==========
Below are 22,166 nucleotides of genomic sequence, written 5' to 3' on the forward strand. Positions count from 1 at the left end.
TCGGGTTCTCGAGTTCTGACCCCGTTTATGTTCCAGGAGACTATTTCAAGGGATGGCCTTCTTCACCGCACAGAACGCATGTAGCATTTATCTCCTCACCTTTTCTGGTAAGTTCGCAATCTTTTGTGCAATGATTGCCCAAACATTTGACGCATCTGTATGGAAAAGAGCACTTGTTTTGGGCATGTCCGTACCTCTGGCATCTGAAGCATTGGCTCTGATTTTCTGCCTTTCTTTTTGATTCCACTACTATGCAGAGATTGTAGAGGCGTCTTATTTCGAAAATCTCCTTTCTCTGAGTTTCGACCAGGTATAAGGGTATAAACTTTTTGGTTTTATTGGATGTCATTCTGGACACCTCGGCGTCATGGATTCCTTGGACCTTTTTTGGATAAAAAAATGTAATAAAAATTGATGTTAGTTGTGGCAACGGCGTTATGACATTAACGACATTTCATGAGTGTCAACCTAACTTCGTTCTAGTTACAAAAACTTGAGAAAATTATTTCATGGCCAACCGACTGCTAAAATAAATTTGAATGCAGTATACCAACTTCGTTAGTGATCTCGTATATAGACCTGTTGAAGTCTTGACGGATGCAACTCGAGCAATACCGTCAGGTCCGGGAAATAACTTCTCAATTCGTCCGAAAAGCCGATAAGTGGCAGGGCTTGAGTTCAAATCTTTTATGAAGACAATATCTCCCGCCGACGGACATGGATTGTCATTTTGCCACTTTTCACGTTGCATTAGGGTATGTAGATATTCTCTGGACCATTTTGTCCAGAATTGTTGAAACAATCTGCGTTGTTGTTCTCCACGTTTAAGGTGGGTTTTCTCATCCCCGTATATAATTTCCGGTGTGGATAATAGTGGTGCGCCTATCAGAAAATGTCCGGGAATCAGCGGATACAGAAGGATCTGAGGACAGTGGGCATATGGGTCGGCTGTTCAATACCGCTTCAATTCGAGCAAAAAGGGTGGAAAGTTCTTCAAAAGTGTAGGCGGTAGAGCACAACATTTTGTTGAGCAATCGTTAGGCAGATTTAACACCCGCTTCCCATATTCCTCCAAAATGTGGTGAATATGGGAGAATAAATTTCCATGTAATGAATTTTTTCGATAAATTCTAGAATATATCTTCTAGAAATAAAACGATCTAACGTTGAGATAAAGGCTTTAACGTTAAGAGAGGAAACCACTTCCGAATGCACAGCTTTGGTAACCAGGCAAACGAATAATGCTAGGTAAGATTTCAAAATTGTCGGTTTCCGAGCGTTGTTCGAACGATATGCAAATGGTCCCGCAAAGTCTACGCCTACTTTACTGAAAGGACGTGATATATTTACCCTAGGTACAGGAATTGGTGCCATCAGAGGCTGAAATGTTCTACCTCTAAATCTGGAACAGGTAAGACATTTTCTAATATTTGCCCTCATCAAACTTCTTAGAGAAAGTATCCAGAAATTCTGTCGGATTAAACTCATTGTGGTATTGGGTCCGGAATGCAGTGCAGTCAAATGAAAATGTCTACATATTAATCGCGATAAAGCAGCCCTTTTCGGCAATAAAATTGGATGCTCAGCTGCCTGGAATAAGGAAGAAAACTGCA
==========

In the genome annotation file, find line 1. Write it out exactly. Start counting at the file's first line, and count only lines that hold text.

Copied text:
Below are 22,166 nucleotides of genomic sequence, written 5' to 3' on the forward strand. Positions count from 1 at the left end.